Hooded Seals are named for the large elastic sac that extends from their noses to their foreheads that expands into a large balloon-like ball in the adult males. Hooded Seals have a black face and a blue-gray coat with patterns of dark patches. Adult males measure an average of 2.5-3 meters in length and weigh about 300-400 kilograms. Adult females are smaller, measuring an average of 2-2.4 meters in length and weighing about 160-230 kilograms. Hooded Seals are known to dive repeatedly to over 1,000 meters for more than 50 minutes. The life span of the Hooded Seal is 31-35 years of age. Hooded Seals are very aggressive compared to other seal species. Adult males demonstrate their aggression by inflating their “hood” (balloon-like ball on their face), which can grow to twice the size of a football. The “hood” is an enlargement of the nasal cavity which develops at about 4 years of age. When inflated, the hood forms a balloon on the head, when deflated the hood hangs in front of the upper lip. Male Hooded Seals also have an inflatable nasal membrane that expands like a red balloon from one nostril that “pings” when shaken. The hood and membrane are used for aggression display when threatened and as a warning during the breeding season.
Hooded Seals are found in deep waters in the far north Atlantic Ocean. This species ranges from Svalbard in the east to the Gulf of St. Lawrence in the west. Four distinct populations can be found on the pack ice: near Jan Mayen Island, off Labrador and northeastern Newfoundland, in the Gulf of St. Lawrence and in the Davis Strait. The total Hooded Seal population is currently estimated to be 650,000, consisting of 250,000 in the Jan Mayen population and 400,000 in the northwest Atlantic Ocean. This is a highly migratory species known to wander long distances as far west as Alaska and as far south as the Canary Islands and the Caribbean island of Guadeloupe. After the breeding season, usually from April-June, these seals travel long distances to feed. In June-August, they reunite on the ice to molt after which they disperse to feed until breeding season begins in late winter. Migratory patterns are not yet well documented, however the northwest Atlantic populations appear to molt off the east coast of Greenland in the Denmark Strait then travel north. Hooded Seals are also seen along the coast of western Greenland. Individuals from the Jan Mayen population appear to molt on two sites north of the breeding area then disperse to feed in Svalbard, Iceland, Norway and the Faroe Islands. The northwest Atlantic populations are thought to winter in waters off Newfoundland.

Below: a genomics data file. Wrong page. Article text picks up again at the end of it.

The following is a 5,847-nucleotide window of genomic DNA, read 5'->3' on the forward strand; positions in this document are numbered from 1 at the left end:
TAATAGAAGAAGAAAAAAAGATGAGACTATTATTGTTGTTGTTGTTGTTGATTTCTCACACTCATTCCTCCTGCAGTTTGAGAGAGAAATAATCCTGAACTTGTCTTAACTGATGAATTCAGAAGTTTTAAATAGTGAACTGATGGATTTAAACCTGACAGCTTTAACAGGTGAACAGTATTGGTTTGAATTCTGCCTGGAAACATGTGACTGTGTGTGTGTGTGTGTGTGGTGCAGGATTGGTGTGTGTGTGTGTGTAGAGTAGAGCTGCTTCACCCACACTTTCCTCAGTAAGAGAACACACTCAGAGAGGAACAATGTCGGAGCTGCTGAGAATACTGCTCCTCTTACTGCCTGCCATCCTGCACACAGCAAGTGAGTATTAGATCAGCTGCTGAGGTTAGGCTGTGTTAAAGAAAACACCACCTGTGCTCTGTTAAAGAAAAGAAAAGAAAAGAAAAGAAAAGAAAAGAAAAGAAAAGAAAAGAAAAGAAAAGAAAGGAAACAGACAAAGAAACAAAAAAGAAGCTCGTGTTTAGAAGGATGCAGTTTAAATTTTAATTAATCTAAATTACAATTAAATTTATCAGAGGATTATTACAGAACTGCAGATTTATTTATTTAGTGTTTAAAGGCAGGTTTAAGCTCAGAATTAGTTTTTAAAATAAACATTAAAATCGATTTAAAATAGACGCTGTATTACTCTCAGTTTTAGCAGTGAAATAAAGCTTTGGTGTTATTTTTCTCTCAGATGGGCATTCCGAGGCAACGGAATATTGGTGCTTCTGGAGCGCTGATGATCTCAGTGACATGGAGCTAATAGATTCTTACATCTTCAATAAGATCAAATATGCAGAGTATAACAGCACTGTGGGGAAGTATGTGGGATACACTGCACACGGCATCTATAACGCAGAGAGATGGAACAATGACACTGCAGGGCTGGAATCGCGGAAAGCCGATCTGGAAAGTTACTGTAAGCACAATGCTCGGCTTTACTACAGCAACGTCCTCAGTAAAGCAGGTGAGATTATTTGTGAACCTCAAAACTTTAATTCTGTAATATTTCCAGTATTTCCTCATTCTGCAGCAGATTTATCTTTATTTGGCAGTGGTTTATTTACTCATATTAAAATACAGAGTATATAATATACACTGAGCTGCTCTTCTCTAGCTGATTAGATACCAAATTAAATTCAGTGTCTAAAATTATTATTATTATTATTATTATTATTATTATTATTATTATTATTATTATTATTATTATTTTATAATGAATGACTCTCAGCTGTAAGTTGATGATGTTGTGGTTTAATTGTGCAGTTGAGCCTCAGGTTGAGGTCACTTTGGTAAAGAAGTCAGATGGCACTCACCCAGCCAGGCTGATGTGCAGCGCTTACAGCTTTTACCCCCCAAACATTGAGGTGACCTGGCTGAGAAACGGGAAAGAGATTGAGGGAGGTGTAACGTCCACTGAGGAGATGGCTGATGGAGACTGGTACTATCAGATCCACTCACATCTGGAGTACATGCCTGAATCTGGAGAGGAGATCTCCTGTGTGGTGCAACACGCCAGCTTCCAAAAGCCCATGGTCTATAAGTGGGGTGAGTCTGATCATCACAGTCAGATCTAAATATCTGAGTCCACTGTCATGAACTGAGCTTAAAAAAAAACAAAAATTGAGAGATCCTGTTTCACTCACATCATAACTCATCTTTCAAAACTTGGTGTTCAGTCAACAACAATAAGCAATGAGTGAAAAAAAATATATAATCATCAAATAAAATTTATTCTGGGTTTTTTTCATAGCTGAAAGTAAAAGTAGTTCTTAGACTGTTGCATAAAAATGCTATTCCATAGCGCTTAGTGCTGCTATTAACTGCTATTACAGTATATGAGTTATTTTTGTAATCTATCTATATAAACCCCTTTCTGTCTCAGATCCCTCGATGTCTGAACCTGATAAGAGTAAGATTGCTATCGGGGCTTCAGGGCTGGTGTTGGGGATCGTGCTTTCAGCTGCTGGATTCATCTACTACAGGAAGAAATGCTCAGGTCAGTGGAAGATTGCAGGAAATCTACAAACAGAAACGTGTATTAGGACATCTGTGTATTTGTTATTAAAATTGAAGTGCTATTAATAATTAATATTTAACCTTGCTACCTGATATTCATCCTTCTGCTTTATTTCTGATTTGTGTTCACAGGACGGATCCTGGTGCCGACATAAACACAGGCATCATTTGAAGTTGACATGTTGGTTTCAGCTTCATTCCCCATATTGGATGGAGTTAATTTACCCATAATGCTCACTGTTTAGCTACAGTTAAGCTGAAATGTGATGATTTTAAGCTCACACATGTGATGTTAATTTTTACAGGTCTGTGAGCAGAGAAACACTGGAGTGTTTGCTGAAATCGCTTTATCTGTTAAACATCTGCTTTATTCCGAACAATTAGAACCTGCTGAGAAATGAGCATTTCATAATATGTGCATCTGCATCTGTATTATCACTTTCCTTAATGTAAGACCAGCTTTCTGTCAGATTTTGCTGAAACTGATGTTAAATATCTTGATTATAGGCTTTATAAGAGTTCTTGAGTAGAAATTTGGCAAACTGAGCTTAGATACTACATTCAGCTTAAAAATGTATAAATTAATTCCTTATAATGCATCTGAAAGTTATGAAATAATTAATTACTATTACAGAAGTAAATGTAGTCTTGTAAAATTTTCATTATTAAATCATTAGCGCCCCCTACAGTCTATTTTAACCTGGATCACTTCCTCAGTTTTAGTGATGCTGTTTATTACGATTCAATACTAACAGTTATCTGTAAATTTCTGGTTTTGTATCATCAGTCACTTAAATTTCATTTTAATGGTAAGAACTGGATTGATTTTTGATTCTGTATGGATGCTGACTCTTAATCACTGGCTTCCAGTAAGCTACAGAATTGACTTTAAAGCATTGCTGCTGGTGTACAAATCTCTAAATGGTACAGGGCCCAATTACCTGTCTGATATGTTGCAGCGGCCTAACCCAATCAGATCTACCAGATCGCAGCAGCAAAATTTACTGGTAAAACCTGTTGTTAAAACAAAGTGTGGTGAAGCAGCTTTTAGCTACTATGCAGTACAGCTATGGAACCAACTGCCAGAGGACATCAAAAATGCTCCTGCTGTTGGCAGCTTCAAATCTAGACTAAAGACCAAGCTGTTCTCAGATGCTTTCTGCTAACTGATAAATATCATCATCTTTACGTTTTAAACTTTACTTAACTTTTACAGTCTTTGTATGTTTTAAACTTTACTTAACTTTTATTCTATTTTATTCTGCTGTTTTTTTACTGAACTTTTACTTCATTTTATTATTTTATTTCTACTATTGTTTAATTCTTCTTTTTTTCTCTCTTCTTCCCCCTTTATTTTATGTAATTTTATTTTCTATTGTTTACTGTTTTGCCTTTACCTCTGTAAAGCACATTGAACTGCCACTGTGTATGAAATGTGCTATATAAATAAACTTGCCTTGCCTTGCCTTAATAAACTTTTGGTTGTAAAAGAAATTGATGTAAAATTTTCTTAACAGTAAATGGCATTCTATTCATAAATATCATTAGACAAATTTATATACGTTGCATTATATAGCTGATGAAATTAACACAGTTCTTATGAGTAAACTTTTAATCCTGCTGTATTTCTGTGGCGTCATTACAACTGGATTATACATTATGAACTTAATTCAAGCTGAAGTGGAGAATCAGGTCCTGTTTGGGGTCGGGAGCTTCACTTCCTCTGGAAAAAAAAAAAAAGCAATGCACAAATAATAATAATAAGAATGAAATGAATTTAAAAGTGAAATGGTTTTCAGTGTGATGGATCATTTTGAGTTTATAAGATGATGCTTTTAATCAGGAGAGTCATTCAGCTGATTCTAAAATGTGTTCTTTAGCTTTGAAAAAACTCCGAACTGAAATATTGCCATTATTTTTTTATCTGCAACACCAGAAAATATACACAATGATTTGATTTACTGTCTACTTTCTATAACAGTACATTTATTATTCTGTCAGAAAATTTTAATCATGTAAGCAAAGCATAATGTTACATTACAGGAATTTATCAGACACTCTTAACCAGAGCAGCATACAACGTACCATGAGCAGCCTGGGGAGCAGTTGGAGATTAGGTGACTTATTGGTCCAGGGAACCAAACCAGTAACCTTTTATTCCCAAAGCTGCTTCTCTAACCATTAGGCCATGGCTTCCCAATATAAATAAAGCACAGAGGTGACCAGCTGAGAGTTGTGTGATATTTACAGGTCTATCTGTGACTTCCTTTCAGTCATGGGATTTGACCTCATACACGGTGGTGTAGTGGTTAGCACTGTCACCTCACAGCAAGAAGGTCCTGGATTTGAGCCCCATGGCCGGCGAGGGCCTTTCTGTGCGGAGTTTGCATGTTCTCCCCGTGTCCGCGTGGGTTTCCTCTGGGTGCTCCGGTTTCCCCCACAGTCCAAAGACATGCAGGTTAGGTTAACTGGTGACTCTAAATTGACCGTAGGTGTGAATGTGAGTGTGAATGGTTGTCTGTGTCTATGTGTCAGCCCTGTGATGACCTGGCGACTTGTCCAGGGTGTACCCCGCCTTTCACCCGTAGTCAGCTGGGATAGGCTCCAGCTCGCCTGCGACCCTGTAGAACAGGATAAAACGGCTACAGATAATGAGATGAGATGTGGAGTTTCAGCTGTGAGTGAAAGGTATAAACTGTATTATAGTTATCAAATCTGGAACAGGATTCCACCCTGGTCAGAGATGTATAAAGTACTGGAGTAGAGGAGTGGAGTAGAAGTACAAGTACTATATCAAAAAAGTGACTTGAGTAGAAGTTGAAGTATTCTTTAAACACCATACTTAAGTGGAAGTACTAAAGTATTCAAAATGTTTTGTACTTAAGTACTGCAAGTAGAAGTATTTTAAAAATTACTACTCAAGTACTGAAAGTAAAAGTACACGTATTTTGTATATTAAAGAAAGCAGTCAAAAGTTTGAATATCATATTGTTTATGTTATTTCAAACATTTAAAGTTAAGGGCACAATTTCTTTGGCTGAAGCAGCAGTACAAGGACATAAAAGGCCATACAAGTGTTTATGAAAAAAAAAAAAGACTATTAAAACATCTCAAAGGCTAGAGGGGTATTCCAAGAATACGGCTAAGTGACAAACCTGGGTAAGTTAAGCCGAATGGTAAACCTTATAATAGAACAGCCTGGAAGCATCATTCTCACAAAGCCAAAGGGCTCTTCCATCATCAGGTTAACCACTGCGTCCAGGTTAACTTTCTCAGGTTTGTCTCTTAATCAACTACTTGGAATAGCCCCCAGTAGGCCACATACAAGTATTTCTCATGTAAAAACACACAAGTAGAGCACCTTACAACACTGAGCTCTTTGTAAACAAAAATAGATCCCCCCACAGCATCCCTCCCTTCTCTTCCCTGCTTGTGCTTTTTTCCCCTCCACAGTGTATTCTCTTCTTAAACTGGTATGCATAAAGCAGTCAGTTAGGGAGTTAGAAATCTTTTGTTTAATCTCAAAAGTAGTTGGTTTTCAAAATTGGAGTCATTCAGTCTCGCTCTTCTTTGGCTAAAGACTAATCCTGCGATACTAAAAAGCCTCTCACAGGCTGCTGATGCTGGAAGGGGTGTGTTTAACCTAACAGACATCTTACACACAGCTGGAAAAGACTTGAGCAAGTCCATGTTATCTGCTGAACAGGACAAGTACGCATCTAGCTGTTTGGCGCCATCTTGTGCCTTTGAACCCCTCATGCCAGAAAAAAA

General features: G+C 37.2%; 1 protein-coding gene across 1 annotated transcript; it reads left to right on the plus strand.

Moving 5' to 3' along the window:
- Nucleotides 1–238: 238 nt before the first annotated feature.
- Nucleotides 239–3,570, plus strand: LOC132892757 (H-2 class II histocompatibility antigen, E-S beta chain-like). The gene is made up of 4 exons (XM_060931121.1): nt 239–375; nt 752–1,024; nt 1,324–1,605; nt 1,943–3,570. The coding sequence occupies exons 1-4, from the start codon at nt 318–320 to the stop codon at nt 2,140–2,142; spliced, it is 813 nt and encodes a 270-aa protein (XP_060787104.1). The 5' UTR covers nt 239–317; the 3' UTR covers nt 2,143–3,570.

Hooded Seals feed in deep water diving to depths of 100-600 meters. Their diet varies regionally and includes halibut, redfish, cod, wolffish, capelin, herring, octopus, squid, shrimp and mussels. Known predators of Hooded Seals are Polar Bears, Greenland Sharks and Killer Whales. Female Hooded Seals mature between 3-6 years, males at 5-7 years. The amount of interchange between the different breeding populations of this highly migratory species is unclear, although a sighting of a Harp Seal-Hooded Seal hybrid pup have been reported. Pups are born between March-April with a well-developed blubber layer and a blue-gray coat, which led to their nickname “blueblack”. They will molt this coat in about 14 months. Newborn pups measure about 1 m and they weigh about 24 kilograms. Nursing only lasts an average of 3-8 days, the shortest lactation period of any mammal. In spite of the short nursing period, the Hooded Seal pup doubles in size from about 24 kilograms to about 47 kilograms thanks to mother’s rich milk made up of between 60-70% fat. When the females start giving birth, the begin males competing for breeding territory by pushing and fighting each other. Males then wait to mate while the female nurses forming temporary “families” or “triads”. When the Hooded Seal pup is weaned, the male & female mate in the water. Several hours after mating, the male returns to the breeding territory in search of another female.